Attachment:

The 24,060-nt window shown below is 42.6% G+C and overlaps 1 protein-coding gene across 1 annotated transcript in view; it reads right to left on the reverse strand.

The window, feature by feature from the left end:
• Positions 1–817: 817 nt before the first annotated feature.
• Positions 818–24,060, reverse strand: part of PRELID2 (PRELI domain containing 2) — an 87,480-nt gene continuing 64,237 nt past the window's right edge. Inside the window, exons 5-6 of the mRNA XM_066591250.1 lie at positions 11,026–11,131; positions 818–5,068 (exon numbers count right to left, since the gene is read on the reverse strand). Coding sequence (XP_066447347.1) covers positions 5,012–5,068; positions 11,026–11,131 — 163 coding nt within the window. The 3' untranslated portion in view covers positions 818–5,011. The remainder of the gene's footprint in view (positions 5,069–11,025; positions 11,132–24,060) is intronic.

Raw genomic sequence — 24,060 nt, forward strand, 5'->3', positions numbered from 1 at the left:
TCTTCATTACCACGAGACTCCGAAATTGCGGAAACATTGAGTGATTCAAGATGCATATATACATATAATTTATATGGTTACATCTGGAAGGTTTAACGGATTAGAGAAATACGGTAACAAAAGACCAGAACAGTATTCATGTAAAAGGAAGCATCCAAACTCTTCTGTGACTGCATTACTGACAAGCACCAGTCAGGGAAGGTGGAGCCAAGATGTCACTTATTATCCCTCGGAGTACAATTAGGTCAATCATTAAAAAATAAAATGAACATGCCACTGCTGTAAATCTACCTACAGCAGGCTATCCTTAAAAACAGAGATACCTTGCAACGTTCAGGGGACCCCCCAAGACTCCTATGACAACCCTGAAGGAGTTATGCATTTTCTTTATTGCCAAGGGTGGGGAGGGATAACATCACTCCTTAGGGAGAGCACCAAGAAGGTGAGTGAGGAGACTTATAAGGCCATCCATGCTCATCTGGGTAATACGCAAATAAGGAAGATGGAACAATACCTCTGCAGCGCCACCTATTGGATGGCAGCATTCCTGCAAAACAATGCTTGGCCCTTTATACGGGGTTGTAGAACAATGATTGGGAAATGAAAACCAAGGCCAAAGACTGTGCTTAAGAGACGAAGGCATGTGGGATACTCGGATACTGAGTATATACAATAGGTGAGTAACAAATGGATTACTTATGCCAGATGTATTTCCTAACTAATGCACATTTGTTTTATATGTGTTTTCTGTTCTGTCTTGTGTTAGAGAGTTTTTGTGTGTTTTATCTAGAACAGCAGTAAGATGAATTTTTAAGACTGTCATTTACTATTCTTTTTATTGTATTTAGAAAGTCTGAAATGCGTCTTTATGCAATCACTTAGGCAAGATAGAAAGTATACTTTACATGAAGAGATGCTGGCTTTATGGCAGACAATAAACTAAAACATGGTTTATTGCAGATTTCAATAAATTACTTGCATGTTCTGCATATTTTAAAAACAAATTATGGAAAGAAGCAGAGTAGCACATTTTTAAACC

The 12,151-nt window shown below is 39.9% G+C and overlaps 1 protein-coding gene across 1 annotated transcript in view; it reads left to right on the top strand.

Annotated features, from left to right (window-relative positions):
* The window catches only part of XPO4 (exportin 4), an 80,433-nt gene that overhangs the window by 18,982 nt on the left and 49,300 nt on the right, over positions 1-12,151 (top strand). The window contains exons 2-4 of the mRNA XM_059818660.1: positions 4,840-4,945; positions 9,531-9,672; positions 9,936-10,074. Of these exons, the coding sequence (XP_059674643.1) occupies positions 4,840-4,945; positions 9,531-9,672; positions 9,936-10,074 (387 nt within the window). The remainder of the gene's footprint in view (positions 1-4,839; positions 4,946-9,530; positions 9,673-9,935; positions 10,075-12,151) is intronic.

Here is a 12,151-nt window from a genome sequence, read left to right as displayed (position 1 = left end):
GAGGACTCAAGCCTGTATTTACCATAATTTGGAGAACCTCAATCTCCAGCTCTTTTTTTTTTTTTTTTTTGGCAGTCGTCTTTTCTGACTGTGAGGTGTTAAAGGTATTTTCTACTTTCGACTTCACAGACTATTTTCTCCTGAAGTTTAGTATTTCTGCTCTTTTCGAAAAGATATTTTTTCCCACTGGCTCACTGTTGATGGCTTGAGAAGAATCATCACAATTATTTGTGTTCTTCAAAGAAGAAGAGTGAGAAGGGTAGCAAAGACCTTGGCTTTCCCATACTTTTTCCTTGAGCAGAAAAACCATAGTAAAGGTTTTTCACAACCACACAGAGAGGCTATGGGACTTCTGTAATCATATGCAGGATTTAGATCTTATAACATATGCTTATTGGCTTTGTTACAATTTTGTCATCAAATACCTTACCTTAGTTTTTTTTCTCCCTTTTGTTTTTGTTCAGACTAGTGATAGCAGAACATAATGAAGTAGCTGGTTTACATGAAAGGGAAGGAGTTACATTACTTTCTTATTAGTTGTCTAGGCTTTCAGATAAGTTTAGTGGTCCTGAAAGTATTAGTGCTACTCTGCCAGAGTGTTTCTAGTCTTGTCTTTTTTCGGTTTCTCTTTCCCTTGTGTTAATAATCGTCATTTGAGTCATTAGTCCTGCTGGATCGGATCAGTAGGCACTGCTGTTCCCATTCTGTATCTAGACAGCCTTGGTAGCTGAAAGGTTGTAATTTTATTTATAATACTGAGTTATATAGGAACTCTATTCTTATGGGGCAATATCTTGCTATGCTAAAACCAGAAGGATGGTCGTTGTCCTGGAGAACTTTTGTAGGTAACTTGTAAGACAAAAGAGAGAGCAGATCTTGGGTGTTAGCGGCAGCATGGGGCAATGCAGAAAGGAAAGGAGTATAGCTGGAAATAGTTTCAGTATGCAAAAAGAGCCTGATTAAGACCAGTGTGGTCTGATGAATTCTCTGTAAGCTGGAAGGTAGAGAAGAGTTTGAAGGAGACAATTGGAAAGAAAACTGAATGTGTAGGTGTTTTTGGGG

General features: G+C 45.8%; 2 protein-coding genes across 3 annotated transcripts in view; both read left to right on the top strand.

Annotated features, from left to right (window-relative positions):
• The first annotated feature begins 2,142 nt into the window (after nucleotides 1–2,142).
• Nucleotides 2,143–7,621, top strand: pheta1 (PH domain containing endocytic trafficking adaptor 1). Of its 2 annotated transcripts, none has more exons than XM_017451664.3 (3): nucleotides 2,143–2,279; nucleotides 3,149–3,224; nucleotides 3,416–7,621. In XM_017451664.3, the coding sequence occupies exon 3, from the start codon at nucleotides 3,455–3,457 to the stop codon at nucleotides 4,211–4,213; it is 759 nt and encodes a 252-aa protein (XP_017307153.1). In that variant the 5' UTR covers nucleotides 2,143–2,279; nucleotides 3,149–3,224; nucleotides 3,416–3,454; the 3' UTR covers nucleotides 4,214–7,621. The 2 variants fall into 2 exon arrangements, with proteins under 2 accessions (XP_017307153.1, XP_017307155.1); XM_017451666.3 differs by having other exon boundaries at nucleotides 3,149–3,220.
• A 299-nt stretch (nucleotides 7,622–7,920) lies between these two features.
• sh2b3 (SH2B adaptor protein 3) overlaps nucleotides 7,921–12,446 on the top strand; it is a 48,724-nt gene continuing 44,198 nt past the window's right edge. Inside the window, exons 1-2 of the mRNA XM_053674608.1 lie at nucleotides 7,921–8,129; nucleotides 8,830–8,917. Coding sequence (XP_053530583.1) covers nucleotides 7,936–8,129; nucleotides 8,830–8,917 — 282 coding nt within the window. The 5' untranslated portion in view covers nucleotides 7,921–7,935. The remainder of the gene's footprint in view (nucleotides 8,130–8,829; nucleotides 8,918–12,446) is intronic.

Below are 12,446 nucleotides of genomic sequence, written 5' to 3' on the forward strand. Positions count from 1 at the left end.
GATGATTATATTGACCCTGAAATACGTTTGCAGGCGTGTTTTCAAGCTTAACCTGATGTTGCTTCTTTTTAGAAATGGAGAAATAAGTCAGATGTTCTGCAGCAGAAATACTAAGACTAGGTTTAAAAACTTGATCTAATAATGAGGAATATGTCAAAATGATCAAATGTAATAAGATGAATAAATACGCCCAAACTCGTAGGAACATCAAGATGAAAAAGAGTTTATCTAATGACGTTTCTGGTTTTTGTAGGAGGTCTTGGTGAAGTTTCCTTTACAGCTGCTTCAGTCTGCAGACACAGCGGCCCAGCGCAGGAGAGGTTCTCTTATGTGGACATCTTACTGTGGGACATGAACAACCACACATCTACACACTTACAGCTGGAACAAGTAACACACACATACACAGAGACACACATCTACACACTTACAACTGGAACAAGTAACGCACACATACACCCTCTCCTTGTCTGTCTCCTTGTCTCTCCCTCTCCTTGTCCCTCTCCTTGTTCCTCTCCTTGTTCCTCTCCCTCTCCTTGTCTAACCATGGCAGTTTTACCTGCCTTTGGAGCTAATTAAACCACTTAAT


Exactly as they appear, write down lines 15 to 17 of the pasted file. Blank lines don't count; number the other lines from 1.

• Nucleotides 2,143–7,621, top strand: pheta1 (PH domain containing endocytic trafficking adaptor 1). Of its 2 annotated transcripts, none has more exons than XM_017451664.3 (3): nucleotides 2,143–2,279; nucleotides 3,149–3,224; nucleotides 3,416–7,621. In XM_017451664.3, the coding sequence occupies exon 3, from the start codon at nucleotides 3,455–3,457 to the stop codon at nucleotides 4,211–4,213; it is 759 nt and encodes a 252-aa protein (XP_017307153.1). In that variant the 5' UTR covers nucleotides 2,143–2,279; nucleotides 3,149–3,224; nucleotides 3,416–3,454; the 3' UTR covers nucleotides 4,214–7,621. The 2 variants fall into 2 exon arrangements, with proteins under 2 accessions (XP_017307153.1, XP_017307155.1); XM_017451666.3 differs by having other exon boundaries at nucleotides 3,149–3,220.
• A 299-nt stretch (nucleotides 7,622–7,920) lies between these two features.
• sh2b3 (SH2B adaptor protein 3) overlaps nucleotides 7,921–12,446 on the top strand; it is a 48,724-nt gene continuing 44,198 nt past the window's right edge. Inside the window, exons 1-2 of the mRNA XM_053674608.1 lie at nucleotides 7,921–8,129; nucleotides 8,830–8,917. Coding sequence (XP_053530583.1) covers nucleotides 7,936–8,129; nucleotides 8,830–8,917 — 282 coding nt within the window. The 5' untranslated portion in view covers nucleotides 7,921–7,935. The remainder of the gene's footprint in view (nucleotides 8,130–8,829; nucleotides 8,918–12,446) is intronic.